CFM International announced on the eve of the show that it had closed the sale of Leap-1A engines to Pegasus Airlines for its Airbus A320neo/A321neo orders. The Snecma-GE joint venture also gave an update on Leap-1A testing. Separately, the French state has announced a divestiture of at least 3.6 percent of shares in Safran (Snecma’s parent company).
With initial running of the new Leap-1 engine on schedule in September, CFM International (CFMI) has embarked on an “unprecedented” level of testing that should involve 20 developmental units by the end of next year and seven of the remaining eight planned examples before 2016 (when a final powerplant will take part in a short exercise–possibly a Leap-1C blade-out check).
Snecma is about to carry out further tests on a one-fifth scale model of an open rotor engine, in a research and technology effort that epitomizes how laborious developing a new commercial engine concept can be.
Liebherr-Aerospace (Booth C11407) may not be a household name in the U.S., but the company is a supplier of numerous components used in aircraft for most of the major aircraft and missile manufacturers in the world, and has been doing so for more than 50 years. In a 58-page promotional magazine created specifically for NBAA 2013 visitors, the company lists 26 aviation customers, from Airbus to Thales.
Dassault Aviation’s long-awaited unveiling of the Falcon 5X large-cabin, long-range business jet is being accompanied by a number of Falcon 5X supplier announcements.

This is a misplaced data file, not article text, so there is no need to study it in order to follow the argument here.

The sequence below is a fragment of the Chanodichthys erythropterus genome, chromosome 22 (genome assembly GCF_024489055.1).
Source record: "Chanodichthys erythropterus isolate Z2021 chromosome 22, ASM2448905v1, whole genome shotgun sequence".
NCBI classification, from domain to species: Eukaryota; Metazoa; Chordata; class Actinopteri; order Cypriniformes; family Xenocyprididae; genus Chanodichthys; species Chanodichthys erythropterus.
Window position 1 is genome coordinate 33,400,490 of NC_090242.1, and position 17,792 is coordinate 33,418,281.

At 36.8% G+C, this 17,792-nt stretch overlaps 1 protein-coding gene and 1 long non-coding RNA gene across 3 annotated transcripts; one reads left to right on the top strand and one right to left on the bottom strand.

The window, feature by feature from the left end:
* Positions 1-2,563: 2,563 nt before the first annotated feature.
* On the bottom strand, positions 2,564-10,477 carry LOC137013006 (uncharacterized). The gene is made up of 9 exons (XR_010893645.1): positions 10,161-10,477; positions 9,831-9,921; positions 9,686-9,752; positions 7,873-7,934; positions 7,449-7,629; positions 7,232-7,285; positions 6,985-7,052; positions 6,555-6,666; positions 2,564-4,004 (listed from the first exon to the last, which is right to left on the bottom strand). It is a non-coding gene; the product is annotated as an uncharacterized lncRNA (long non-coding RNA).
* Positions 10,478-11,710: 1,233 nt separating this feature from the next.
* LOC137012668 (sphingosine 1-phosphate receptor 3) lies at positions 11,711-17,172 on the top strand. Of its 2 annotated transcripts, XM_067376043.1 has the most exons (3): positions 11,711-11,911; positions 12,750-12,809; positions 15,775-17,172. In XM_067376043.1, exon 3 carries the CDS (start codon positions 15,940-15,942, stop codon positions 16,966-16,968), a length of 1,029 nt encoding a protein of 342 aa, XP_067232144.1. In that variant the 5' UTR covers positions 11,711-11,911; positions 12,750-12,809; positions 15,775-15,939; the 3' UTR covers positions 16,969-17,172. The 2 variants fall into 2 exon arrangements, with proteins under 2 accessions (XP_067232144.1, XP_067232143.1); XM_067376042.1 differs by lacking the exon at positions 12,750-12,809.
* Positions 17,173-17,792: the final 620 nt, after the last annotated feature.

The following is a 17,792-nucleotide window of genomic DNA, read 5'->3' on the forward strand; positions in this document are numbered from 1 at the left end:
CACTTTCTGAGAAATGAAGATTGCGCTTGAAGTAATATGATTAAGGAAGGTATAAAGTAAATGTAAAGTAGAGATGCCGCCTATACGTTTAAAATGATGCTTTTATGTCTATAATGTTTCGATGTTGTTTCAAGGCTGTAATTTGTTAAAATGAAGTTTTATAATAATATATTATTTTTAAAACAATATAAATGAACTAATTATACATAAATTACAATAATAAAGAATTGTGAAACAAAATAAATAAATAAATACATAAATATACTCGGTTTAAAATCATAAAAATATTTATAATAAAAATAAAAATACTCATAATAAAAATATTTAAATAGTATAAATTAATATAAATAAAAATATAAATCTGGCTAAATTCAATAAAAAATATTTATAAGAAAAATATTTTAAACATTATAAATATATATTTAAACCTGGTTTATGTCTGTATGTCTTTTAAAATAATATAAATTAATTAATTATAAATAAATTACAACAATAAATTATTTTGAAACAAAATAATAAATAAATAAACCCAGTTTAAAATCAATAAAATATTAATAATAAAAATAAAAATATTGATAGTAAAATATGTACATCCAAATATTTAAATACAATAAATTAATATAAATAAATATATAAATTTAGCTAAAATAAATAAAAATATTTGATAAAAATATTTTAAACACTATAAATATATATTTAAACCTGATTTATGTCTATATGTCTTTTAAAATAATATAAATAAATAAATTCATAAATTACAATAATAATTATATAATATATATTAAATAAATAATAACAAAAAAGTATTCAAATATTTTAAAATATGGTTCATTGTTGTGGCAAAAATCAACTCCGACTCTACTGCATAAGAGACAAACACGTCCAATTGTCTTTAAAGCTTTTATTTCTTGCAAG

Six suppliers contribute to Snecma’s Silvercrest: Aircelle (Safran), nacelle and thrust reverser; Techspace Aero (Safran), lubrication unit, booster, forward sump;
Sagem (Safran), electronic control unit; Liebherr Aerospace, bleed-air system;
Hamilton Sundstrand (UTC AS), accessory gear box; Woodward, fuel pump metering unit, actuators.
French engine manufacturer Snecma has been selected as the sole powerplant supplier for the new Dassault Falcon 5X, which was unveiled earlier this week here in Las Vegas. The new Silvercrest turbofan, rated at 11,450 pounds of thrust at takeoff and with a thrust-to-weight ratio of five, is expected to be certified in 2015. It will be the culmination of a 10-year effort, as Snecma began considering designing its first business jet engine in 2005.
Dassault Aviation revealed details of its long-awaited SMS jet today at the NBAA Convention, along with a new name: the Falcon 5X. Development of the jet, which will be powered by two Snecma Silvercrest engines, is well under way, with first flight scheduled for the first half of 2015 and entry-into-service two years later.
Engine manufacturer CFM International reports that the Leap series of turbofans under development for the new Airbus A320neo, Boeing 737 Max and Comac C919 narrowbodies is performing as planned since full engine testing began last month. “I’m proud and really happy to tell you that the engine is running smoothly,” Chaker Chahrour, CFM executive vice president, told reporters in a teleconference on October 16. “This engine wants to run.”
Snecma plans soon to start another phase of open-rotor engine testing using a one-fifth scale model, in a research and technology effort that epitomizes how laborious developing a new commercial engine concept can be. The concept, based on contra-rotating high-speed propellers, may not find itself in service before 2025. Nevertheless, trials aimed at cutting noise while retaining the huge efficiency advantage of the open rotor’s architecture are well under way.